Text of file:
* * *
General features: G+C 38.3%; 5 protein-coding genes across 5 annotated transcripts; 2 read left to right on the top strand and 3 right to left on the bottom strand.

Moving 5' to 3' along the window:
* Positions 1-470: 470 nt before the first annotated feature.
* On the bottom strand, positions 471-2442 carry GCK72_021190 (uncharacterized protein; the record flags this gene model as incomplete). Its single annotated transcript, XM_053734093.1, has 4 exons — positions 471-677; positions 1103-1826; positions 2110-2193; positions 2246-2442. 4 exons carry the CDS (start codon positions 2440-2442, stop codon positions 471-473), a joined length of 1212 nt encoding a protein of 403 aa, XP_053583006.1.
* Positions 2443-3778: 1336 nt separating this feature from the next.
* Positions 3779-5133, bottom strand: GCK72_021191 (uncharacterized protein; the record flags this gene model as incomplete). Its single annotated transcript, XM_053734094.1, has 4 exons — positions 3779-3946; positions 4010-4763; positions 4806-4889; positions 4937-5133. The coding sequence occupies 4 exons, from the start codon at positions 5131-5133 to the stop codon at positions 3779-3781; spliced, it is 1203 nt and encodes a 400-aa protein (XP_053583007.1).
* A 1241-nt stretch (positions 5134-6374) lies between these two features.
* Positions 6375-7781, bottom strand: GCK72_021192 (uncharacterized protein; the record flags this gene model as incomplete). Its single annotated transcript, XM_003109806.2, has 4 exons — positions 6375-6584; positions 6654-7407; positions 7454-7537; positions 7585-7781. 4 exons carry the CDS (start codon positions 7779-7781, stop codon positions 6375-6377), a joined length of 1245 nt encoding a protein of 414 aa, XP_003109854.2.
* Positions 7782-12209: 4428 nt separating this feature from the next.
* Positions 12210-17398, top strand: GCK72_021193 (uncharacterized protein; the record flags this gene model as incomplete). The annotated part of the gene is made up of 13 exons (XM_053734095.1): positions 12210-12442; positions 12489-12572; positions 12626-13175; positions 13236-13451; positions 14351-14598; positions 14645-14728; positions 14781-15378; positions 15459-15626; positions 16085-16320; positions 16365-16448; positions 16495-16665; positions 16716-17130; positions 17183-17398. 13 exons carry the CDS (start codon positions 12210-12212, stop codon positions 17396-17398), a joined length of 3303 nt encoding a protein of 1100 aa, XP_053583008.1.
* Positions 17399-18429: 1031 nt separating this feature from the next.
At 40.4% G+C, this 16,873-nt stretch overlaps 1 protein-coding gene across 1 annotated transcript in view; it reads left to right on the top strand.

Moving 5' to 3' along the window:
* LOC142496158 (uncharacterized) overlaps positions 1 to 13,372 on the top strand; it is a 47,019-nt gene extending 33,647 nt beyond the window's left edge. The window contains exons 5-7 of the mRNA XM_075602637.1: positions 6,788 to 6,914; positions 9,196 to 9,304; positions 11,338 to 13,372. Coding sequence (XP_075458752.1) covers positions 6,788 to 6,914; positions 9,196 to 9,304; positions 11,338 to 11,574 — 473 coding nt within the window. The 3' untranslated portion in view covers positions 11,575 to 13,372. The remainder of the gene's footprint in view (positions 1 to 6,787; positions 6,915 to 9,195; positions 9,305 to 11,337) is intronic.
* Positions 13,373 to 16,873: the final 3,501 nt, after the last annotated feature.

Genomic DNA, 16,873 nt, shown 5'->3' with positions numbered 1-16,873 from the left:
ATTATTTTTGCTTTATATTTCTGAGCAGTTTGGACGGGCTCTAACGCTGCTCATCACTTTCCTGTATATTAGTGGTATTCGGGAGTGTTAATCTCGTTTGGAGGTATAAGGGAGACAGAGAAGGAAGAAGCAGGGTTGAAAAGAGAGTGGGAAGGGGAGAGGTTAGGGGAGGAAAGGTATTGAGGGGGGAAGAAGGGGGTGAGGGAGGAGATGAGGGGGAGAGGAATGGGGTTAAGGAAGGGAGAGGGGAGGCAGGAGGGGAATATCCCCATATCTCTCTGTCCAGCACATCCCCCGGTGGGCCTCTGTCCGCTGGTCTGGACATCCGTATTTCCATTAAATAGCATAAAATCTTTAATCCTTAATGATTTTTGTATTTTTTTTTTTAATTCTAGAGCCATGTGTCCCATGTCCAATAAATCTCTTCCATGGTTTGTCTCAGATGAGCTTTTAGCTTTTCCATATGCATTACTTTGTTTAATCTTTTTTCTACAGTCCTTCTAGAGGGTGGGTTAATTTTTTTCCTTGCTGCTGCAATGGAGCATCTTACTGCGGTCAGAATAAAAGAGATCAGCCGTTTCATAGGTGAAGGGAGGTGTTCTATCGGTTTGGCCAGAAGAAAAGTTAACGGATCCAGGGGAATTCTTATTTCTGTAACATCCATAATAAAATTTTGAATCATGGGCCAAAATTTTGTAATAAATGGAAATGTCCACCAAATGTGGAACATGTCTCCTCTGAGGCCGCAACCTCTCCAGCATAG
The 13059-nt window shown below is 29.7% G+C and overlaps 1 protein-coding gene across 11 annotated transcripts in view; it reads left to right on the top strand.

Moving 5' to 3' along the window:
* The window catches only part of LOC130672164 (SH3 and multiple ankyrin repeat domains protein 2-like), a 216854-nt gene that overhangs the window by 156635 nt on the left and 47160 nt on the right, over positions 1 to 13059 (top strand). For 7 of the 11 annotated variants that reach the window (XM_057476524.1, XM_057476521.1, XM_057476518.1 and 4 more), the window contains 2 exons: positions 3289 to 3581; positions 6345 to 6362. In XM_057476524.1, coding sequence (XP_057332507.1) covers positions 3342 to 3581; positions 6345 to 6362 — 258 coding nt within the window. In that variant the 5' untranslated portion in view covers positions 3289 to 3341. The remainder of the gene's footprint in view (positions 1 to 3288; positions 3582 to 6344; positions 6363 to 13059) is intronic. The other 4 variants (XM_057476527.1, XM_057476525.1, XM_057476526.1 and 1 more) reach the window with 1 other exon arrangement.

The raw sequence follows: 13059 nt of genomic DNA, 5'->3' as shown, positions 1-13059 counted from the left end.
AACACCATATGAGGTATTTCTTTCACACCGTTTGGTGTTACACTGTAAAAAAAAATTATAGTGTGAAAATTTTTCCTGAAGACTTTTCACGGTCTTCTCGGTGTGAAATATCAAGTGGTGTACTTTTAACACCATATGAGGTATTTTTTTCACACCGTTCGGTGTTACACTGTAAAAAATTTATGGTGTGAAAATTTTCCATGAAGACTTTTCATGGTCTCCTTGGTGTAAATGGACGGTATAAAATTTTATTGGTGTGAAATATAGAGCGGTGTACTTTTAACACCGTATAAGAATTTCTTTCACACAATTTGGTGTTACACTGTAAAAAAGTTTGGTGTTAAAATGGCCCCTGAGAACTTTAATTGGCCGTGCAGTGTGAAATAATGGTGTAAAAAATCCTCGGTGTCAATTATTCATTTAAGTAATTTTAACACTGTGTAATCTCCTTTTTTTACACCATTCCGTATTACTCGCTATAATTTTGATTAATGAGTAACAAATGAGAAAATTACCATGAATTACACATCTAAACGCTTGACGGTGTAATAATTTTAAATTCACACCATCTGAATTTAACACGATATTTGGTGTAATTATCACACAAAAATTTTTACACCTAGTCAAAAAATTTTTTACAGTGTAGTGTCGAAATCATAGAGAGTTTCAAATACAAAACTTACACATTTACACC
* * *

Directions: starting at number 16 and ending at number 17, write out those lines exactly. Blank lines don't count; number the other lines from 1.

Genomic DNA, 16,873 nt, shown 5'->3' with positions numbered 1-16,873 from the left:
ATTATTTTTGCTTTATATTTCTGAGCAGTTTGGACGGGCTCTAACGCTGCTCATCACTTTCCTGTATATTAGTGGTATTCGGGAGTGTTAATCTCGTTTGGAGGTATAAGGGAGACAGAGAAGGAAGAAGCAGGGTTGAAAAGAGAGTGGGAAGGGGAGAGGTTAGGGGAGGAAAGGTATTGAGGGGGGAAGAAGGGGGTGAGGGAGGAGATGAGGGGGAGAGGAATGGGGTTAAGGAAGGGAGAGGGGAGGCAGGAGGGGAATATCCCCATATCTCTCTGTCCAGCACATCCCCCGGTGGGCCTCTGTCCGCTGGTCTGGACATCCGTATTTCCATTAAATAGCATAAAATCTTTAATCCTTAATGATTTTTGTATTTTTTTTTTTAATTCTAGAGCCATGTGTCCCATGTCCAATAAATCTCTTCCATGGTTTGTCTCAGATGAGCTTTTAGCTTTTCCATATGCATTACTTTGTTTAATCTTTTTTCTACAGTCCTTCTAGAGGGTGGGTTAATTTTTTTCCTTGCTGCTGCAATGGAGCATCTTACTGCGGTCAGAATAAAAGAGATCAGCCGTTTCATAGGTGAAGGGAGGTGTTCTATCGGTTTGGCCAGAAGAAAAGTTAACGGATCCAGGGGAATTCTTATTTCTGTAACATCCATAATAAAATTTTGAATCATGGGCCAAAATTTTGTAATAAATGGAAATGTCCACCAAATGTGGAACATGTCTCCTCTGAGGCCGCAACCTCTCCAGCATAG